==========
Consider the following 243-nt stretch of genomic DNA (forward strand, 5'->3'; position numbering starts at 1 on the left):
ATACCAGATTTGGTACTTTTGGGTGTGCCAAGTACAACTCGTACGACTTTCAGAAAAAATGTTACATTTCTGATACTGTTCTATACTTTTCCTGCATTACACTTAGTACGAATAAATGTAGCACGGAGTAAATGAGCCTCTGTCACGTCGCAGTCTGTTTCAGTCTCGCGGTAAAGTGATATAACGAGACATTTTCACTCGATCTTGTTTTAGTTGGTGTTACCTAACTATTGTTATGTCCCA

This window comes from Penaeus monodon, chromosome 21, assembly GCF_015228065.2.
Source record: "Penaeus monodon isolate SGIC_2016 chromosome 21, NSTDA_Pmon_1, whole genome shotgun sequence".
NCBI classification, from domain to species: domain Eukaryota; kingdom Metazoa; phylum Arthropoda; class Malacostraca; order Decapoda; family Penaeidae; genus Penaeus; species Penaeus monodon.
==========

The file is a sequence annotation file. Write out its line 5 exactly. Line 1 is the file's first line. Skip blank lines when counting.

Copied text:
NCBI classification, from domain to species: domain Eukaryota; kingdom Metazoa; phylum Arthropoda; class Malacostraca; order Decapoda; family Penaeidae; genus Penaeus; species Penaeus monodon.